In a recent column, I speculated that we would see an increase in the birth rate since many couples were hunkered down due to stay-at-home mandates resulting from the coronavirus pandemic. Several friends that read the column, pointed out that another outcome might be an increase in the divorce rate because of couples being at home 24 hours a day. I considered this and decided to share with you today things we once did as couples and families that may prevent this outcome.
What are some of the things you did or perhaps recall your grandparents and parents doing, which enabled them to pass the time when stuck in their homes, back in the day?
Can you recall the things your family did in the past when there was inclement weather? Intense and heavy snowstorms kept people in their homes such as we find ourselves during this pandemic. Back then, many of us dug out that folded, square board with black and red blocks and a game of checkers ensued. Some of you may have played another checkers game. This game, played on a board with punched out spaces to hold marbles or pegs, had an objective of moving all of your marbles from your point of the star on the board to the star in the opposite corner; moving marbles or pegs one step at a time, or jumping your own or opposing player’s marbles or pegs. Chinese checkers, a game with no relation to China, was a popular game. I know that some of you are saying, “I had forgotten about that game.” Then there were a variety of card games. Some friends have returned to playing Solitaire. If two or more people are confined to their home, then perhaps a game of Pinochle, Gin Rummy, Whist, Blackjack or Spades can be played.
A Tribune employee, without knowledge of today’s topic, volunteered that much of his spare time today, due to the restrictions placed on gatherings and movements, has caused him to return to card games that he once played, back in the day.
Then there are many who use this time for puzzles. Jigsaw puzzles were popular in the past and along with crossword puzzles, have returned to be a source for passing time as once was the case, back in the day.
Coronavirus has caused me to turn to something I did as a child and a young adult; it is what some called “the idiot box” or more appropriately, the television.
At the suggestion of a good friend, I was introduced to several stations that focused on old movies from the past. My column of March 29, 2020, gave attention to one of my favorite cowboy movies, “Shane,” and how viewing this movie occupied my time when confined to my home. I watched another cowboy movie, “Gunfight at the O.K. Corral” during a time of struggles to find things to do. I am now searching for “The Dirty Dozen,” not a cowboy movie but my all-time favorite that I can watch over and over again.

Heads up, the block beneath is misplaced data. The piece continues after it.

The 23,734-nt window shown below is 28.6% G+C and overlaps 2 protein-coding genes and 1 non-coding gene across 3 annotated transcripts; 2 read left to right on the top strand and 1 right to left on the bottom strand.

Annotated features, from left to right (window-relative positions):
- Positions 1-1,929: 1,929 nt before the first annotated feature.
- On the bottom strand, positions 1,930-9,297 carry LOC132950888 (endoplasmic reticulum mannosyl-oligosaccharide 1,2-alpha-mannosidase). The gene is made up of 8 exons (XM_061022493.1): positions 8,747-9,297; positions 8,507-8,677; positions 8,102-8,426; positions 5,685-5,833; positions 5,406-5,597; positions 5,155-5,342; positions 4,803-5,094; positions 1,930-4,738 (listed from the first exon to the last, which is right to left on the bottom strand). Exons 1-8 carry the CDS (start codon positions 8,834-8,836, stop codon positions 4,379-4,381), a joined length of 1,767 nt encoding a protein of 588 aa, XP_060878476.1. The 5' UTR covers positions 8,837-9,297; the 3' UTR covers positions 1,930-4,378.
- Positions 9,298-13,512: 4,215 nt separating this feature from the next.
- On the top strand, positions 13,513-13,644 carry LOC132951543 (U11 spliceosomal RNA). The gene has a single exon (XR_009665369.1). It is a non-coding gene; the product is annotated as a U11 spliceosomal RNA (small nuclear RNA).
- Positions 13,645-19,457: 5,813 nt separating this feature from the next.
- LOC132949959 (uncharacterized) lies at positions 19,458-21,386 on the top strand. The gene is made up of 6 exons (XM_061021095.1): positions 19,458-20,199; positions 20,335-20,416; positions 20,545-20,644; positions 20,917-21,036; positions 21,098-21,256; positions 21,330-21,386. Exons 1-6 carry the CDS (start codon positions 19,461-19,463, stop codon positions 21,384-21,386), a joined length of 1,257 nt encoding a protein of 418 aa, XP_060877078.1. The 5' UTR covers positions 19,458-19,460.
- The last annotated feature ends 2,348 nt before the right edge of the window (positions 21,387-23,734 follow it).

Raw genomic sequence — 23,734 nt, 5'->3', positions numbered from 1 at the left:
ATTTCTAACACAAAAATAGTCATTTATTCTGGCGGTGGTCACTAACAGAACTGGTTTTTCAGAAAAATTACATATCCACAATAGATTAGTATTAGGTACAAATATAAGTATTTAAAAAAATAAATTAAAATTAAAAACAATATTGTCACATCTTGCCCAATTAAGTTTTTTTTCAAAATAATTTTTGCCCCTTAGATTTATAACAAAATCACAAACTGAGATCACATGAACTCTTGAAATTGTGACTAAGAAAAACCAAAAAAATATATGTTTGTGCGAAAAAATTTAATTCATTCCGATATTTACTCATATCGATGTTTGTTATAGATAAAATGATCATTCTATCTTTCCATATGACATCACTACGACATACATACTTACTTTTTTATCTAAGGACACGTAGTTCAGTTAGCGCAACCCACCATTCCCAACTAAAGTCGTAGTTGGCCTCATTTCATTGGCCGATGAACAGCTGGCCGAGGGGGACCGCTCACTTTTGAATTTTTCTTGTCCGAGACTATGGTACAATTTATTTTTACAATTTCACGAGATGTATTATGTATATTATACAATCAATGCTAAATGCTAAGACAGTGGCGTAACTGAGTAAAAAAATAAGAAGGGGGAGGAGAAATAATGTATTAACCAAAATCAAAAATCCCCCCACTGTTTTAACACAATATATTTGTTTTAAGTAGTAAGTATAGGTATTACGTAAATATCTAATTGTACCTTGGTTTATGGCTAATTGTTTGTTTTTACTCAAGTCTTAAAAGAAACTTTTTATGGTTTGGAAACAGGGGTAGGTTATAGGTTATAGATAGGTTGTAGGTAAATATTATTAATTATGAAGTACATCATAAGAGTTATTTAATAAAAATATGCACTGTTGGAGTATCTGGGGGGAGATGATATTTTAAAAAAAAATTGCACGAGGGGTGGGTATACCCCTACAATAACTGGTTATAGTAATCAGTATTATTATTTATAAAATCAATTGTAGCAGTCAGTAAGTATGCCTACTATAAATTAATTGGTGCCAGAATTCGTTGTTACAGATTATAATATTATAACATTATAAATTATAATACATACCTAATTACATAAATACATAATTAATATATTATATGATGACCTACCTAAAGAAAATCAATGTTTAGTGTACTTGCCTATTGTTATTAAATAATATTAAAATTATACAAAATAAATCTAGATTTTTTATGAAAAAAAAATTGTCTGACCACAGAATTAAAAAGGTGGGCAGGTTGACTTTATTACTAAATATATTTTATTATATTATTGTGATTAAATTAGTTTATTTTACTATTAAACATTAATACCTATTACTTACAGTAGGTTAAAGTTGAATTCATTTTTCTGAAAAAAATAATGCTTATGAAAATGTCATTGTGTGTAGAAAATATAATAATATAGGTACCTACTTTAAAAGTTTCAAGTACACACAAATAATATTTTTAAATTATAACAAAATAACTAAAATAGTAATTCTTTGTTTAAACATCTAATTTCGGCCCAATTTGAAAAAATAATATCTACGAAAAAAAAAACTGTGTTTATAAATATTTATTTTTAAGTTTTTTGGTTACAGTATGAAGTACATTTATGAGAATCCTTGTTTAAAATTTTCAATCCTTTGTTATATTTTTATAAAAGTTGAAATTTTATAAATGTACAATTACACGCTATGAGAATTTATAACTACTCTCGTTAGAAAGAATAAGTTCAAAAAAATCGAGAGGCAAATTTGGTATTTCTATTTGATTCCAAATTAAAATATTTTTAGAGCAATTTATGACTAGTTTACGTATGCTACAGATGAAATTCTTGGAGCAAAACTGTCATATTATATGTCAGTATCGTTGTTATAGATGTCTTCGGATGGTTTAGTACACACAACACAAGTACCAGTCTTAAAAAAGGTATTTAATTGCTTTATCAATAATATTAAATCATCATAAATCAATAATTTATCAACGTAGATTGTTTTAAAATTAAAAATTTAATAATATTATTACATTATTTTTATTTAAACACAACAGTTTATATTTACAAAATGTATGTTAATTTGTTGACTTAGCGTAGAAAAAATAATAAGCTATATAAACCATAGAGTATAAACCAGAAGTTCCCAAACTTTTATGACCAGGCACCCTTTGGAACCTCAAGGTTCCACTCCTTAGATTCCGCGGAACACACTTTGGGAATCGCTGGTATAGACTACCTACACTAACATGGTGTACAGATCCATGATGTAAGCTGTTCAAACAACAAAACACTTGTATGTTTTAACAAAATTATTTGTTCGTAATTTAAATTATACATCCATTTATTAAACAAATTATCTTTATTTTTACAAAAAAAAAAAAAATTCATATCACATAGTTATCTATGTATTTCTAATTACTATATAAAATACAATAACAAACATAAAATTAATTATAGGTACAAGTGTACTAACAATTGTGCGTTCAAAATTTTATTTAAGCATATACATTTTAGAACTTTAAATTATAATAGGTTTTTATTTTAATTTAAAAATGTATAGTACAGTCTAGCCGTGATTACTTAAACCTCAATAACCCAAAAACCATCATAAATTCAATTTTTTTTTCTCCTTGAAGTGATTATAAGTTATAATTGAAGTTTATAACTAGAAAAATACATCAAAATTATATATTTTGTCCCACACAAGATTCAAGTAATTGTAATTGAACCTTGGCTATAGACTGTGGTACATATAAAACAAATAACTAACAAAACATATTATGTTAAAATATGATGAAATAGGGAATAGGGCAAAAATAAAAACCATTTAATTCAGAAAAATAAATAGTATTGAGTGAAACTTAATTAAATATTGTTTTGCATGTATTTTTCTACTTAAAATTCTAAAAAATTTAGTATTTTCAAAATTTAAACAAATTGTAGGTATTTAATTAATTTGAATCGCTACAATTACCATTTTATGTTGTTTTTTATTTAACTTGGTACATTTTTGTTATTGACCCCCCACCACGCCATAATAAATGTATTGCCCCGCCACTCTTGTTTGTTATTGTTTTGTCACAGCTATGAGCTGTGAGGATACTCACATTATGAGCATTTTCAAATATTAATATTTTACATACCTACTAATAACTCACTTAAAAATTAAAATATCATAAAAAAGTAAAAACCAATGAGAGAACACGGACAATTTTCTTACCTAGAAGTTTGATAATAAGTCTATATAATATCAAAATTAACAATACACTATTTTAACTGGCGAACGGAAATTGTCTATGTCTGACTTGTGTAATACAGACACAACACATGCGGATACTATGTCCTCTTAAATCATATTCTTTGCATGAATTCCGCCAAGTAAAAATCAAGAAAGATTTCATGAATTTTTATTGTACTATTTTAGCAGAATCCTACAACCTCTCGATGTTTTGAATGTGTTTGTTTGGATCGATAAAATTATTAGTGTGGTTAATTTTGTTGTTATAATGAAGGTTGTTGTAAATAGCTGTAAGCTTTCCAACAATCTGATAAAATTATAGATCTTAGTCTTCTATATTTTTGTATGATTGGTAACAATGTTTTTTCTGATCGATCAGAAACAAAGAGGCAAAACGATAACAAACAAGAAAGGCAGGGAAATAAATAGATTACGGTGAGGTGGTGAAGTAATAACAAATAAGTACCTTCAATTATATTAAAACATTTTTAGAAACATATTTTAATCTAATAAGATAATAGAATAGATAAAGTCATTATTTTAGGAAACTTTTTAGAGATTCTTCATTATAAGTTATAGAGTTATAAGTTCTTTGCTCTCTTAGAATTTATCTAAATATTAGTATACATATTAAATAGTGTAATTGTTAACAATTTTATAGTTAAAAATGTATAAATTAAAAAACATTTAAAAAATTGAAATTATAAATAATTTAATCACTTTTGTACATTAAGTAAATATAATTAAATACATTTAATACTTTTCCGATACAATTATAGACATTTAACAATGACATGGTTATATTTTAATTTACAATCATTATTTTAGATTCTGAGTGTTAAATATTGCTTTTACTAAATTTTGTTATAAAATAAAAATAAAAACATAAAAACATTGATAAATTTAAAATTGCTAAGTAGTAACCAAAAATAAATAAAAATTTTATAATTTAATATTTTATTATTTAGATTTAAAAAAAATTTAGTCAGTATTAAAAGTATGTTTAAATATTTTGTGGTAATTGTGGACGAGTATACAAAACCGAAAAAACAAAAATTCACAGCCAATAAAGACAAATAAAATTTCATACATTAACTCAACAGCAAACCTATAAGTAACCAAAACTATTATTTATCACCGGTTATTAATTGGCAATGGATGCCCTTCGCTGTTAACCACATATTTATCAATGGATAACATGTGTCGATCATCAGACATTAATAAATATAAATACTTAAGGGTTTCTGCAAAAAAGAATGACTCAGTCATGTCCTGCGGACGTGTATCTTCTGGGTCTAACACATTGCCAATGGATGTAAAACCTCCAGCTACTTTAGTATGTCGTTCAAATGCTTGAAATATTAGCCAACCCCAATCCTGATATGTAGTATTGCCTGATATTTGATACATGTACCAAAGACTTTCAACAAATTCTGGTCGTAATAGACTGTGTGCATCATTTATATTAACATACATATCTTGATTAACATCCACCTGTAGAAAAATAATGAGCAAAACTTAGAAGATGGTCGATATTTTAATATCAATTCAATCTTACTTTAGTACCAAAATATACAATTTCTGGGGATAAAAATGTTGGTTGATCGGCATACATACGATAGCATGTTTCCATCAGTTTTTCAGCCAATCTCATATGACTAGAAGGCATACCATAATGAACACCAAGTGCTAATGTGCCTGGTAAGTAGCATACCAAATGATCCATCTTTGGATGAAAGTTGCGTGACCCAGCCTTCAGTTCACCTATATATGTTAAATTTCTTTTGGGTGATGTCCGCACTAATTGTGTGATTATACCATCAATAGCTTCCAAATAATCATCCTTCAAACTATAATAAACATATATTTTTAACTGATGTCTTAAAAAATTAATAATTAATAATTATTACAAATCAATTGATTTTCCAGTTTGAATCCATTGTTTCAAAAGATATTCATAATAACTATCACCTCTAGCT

People are now drawing from experiences of the past to fill gaps in downtime, but they are also turning to brand new challenges. I count myself in this group. But like others, the “downtime” created by this pandemic has caused me to engage in things that I did not experience in the past.
One notable experience that I have written about in the past relates to the kitchen. As a boy, I was shooed from the kitchen. Growing up with three older sisters, my father was annoyed when he came home from work and found me with plaited hair. I can still see the disgust in his face as he ran his fingers through my hair to undo the plaits. While he never told me, I strongly feel that he was concerned about my “life choices” and took his concern to an extreme by barring me from the kitchen. There was no table setting, no cooking, no washing dishes. So, knowing very little about cooking, I’m now in the kitchen cooking.
In fact, I have made a sweet potato pound cake, several smaller sweet potato cakes, and a dozen sweet potato muffins. I suspect that others have ventured into uncharted waters as they have attempted to keep busy during this stay-at-home period by doing many of the things their families did, back in the day.
So reach back to your days of playing Monopoly, doing sewing projects; doing creative calligraphy tasks; reading a book that has been on your shelf for some time; playing an instrument that has not been used in years or working in your garden. Then again, tackle some of your cleanup projects around your home: the basement, garage, or seldom-used rooms.
I do not know your views on this coronavirus pandemic. You may be like some and regard it as a hoax. If you do, I can give you some first-hand accounts of the passing of friends and victims of this virus. So, trust me, it is real.
If you recognize its legitimacy, then take seriously the accounts that point to this virus reappearing, when and if we get the current pandemic under control. For surely, it promises to come again. Thus, it will bode well for you and your family, to dig out and dust off some of the games and activities that were embraced when we were confined to our homes, back in the day